Kim Jong Un Holds off on Firing Missiles Toward Guam—For Now
North Korea’s leader has delayed a decision on firing missiles towards the U.S. territory of Guam while he watches the actions of the United States a little longer, the North’s state media said on Tuesday, as Washington warned it would take out any missile heading for the Pacific island.
Pyongyang’s detailed plans to land four missiles near Guam prompted a surge in tensions in the region last week, with U.S. President Donald Trump warning he would unleash “fire and fury” on North Korea if it threatened the United States.
In his first public appearance in about two weeks, Kim Jong Un inspected the command of the North’s army on Monday, examining the plan for a long time and discussing it with army officers, the official KCNA said in a report.
“He said that if the Yankees persist in their extremely dangerous reckless actions on the Korean peninsula and in its vicinity, testing the self-restraint of the DPRK, the latter will make an important decision as it already declared,” the report said.
The DPRK stands for North Korea’s official name, the Democratic People’s Republic of Korea.
“The United States, which was the first to bring numerous strategic nuclear equipment near us, should first make the right decision and show through actions if they wish to ease tensions on the Korean peninsula and prevent a dangerous military clash,” Kim was cited as saying in the report by KCNA.
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U.S. officials and South Korea’s president in recent days have played down the risk of an imminent conflict while stressing their preparedness to respond militarily to any attack from North Korea.
Defense Secretary Jim Mattis said on Monday the U.S. military would intercept a missile fired by North Korea if it was headed to Guam.
Mattis told reporters that the U.S. military would know the trajectory of a missile within moments and would “take it out” if it looked like it would hit the U.S. Pacific territory.
“The bottom line is, we will defend the country from an attack; for us (U.S. military) that is war,” Mattis said.
SOUTH KOREA SAYS NO MORE WAR
Concern that North Korea is close to achieving its goal of putting the mainland United States within range of a nuclear weapon has ratcheted up global concerns in recent months.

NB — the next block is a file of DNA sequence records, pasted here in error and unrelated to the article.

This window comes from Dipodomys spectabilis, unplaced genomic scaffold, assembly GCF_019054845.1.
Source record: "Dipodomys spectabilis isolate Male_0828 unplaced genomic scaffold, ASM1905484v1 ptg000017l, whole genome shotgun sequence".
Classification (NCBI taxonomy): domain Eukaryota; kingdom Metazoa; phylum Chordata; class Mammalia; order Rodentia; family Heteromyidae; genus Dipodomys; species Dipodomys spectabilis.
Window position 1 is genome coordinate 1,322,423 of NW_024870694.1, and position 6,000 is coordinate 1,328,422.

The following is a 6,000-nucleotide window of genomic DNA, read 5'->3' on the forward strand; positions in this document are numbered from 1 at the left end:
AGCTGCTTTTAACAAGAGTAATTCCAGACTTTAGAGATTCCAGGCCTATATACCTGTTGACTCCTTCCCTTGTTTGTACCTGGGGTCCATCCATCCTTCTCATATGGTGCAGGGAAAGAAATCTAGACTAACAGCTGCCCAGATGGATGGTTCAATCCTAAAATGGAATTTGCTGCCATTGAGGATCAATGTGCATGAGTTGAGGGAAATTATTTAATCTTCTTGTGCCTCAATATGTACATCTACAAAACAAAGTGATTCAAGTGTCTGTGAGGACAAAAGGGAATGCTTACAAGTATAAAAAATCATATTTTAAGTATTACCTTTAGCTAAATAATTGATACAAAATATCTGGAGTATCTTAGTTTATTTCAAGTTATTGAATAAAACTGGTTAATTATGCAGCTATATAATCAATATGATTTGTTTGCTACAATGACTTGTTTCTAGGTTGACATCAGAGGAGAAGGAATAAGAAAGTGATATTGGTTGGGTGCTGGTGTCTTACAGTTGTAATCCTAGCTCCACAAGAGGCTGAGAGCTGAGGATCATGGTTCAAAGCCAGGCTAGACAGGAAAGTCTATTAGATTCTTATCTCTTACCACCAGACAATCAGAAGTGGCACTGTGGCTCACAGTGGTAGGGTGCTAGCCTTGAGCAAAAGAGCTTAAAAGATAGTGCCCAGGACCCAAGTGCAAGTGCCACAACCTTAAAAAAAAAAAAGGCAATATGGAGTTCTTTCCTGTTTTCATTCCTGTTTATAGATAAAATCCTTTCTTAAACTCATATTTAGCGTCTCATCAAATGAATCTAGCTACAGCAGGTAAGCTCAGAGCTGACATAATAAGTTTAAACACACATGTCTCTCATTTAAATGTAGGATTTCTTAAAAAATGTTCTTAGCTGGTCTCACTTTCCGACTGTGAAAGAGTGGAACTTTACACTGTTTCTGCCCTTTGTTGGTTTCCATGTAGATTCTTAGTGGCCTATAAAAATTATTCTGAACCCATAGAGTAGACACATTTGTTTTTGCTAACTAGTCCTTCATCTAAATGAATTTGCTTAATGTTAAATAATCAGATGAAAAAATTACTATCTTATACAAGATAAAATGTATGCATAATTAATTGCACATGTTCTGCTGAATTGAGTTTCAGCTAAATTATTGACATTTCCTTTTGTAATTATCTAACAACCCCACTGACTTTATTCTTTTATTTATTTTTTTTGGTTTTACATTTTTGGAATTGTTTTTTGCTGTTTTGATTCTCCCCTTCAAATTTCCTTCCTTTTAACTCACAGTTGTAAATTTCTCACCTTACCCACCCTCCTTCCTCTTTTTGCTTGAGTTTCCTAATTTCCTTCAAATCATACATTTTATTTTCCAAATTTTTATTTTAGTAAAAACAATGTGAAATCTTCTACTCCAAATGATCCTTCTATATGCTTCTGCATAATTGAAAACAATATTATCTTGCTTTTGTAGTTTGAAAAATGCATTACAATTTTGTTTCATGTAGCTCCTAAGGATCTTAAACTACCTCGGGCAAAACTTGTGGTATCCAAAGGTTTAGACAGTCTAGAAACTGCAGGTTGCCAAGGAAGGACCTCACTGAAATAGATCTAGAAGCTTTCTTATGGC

The European Union’s top diplomat, Federica Mogherini, said the EU would intensify its diplomatic efforts with North Korea, the United States, South Korea, China, Russia and Japan.
Mogherini called on North Korea “to refrain from any further provocative action that can only increase regional and global tensions.”
Tension on the Korean peninsula had eased slightly earlier on Monday as South Korea’s president said resolving North Korea’s nuclear ambitions must be done peacefully.
World stocks rose on Monday along with U.S. Treasury yields and the U.S. dollar as investors regained an appetite for riskier investments.
“There must be no more war on the Korean peninsula. Whatever ups and downs we face, the North Korean nuclear situation must be resolved peacefully,” President Moon Jae-in told a meeting with senior aides and advisers.
“I am certain the United States will respond to the current situation calmly and responsibly in a stance that is equal to ours,” he said.
Tuesday marks the anniversary of Japan’s expulsion from the Korean peninsula, a rare holiday celebrated by both the North and the South. Moon and Kim are both expected to make addresses on their respective sides of the heavily militarized border.
The United States and South Korea remain technically still at war with North Korea after the 1950-53 Korean conflict ended with a truce, not a peace treaty.